Israel is already a world leader in the emerging field of nanotechnology, with the number of nano researchers in the country having doubled since 2002.

Applied Nanotech

A new nano-based copper ink technology created by Applied Nanotech.

One day soon, organ transplants may become a thing of the past, as special growth factors based on nanotechnology help grow healthy cells in an organ to replace unhealthy ones. One day soon, nanotechnology could help reduce pollutants from internal combustion engines to next to nothing. And, one day soon, nanotechnology could provide the taste of sugar in foods, without the calories and tooth decay that currently come along with it.

It may sound like pie in the sky, but the nanotechnology revolution has arrived, and is advancing rapidly, with Israel already one of the world leaders in development and deployment of applications based on this new science, making significant contributions to the field, discovering and developing some of the most important breakthroughs.

What Internet start-ups were to the past decade, nanotechnology will be to the next one, experts say. And a host of Israeli companies have already begun to produce applications based on this new science, which allows researchers to control matter on an atomic and molecular scale.

Among the applications Israeli startups have developed using nanotech are water purification membranes, agents for oral drug delivery, inkjet digital printing systems, diagnostic tools, holographic storage systems – and an ‘e-beam on a chip,’ which is something like a laser beam, to be used for semiconductor manufacturing.

More than 80 nanotech companies in Israel

Highlighting Israel’s centrality in the emerging nanotech field, Israel is now holding its second annual International Nanotechnology Conference in Tel Aviv. The two-day conference, which opened this morning, focuses on innovations and business opportunities in the energy, water, environment, nano-material, nano-electronics, nano-photonics, nano-bio and nano-medicine fields.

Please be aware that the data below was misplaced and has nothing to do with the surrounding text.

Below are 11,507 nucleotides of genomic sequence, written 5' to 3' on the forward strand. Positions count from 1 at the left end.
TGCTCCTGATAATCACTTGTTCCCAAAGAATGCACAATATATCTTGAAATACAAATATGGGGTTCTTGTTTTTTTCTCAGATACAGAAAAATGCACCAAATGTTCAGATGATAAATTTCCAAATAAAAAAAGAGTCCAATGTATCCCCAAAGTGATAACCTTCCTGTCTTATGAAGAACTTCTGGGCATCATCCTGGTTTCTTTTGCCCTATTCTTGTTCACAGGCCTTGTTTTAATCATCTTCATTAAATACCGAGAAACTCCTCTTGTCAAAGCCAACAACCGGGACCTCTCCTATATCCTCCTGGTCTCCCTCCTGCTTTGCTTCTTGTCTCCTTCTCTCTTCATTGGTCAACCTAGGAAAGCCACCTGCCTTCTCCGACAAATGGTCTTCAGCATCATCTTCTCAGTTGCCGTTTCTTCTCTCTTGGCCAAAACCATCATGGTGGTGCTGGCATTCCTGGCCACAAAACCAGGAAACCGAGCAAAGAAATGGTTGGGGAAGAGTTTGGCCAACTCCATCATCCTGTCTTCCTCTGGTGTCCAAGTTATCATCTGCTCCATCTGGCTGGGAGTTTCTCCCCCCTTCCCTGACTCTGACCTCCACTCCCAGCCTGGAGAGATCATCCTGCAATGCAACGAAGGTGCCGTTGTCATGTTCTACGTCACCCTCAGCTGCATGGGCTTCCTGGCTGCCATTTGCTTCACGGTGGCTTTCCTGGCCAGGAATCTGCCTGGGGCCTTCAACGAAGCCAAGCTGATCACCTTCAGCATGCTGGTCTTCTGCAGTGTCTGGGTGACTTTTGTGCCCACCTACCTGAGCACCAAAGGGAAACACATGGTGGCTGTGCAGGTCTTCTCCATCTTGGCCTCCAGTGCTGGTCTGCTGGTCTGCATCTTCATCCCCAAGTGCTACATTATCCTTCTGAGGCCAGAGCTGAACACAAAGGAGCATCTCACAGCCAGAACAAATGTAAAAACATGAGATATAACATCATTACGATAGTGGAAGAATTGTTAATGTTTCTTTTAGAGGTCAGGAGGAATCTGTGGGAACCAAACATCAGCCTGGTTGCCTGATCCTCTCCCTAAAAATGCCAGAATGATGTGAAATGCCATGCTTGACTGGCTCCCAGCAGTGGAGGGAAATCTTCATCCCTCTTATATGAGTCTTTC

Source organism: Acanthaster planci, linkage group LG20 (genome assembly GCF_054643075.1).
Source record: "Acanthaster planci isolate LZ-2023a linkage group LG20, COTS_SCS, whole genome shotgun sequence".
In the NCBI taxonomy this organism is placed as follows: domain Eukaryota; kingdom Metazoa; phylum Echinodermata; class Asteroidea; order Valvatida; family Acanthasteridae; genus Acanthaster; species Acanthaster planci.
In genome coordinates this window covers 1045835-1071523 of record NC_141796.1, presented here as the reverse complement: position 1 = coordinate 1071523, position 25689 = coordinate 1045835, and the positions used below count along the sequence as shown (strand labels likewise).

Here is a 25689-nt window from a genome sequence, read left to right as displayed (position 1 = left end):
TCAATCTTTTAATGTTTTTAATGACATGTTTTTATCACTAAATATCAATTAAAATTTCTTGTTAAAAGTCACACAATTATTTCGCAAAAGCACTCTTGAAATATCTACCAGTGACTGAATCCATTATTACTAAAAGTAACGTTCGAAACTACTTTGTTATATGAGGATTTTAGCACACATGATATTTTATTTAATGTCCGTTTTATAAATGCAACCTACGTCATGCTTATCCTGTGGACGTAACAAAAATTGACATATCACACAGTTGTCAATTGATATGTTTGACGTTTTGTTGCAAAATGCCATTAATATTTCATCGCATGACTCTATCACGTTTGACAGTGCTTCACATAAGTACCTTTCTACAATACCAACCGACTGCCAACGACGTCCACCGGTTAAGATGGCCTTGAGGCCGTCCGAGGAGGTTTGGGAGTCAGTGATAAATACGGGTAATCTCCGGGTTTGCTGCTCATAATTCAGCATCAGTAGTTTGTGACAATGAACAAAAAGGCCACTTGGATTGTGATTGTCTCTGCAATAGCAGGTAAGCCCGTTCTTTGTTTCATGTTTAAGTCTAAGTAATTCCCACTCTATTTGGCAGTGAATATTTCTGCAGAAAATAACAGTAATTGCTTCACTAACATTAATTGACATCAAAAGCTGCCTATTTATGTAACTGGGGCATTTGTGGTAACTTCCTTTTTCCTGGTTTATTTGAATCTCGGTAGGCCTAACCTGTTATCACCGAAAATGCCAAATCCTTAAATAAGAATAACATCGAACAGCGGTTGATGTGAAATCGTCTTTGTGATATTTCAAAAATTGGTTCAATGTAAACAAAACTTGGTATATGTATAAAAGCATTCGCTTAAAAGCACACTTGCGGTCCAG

Companies from Israel and abroad are showing off their nano-wares, and investors have converged on the conference, seeking out the innovations of tomorrow. Speakers include the leading lights of the discipline from Israel and abroad – and among the speakers will be the 2010 co-winner of the Nobel Prize for Physics, Professor Andre Geim, for his discovery and work with the nano-material graphene.

The conference is being chaired by Nava Swersky-Sofer, who is one of the leaders of Israel’s life-science industry and the former CEO of Hebrew University’s tech transfer arm, Yissum; Dan Vilenski from The Israel National Nano-technology Initiative (INNI); and Prof. Arie Zaban from Bar-Ilan University.

“Israel is known worldwide as a center of knowledge and innovation in nanotechnology and research in the nano field. Israel’s achievements are at the forefront of a variety of the industrial fields, such as communications, electronics, computerization, security, medicine and life-sciences,” Swersky-Sofer tells ISRAEL21c.

A variety of applications and products are on display at the conference, and several important papers and research studies are to be presented. The INNI, one of the conference sponsors, lists more than 80 large and small companies working in Israel’s nanotech sector, along with about 40 academic and governmental labs, employing some 300 researchers and scholars. According to the INNI, Israel has the third largest concentration of startup companies in the world, surpassed only by California’s Silicon Valley and the Boston technology corridor.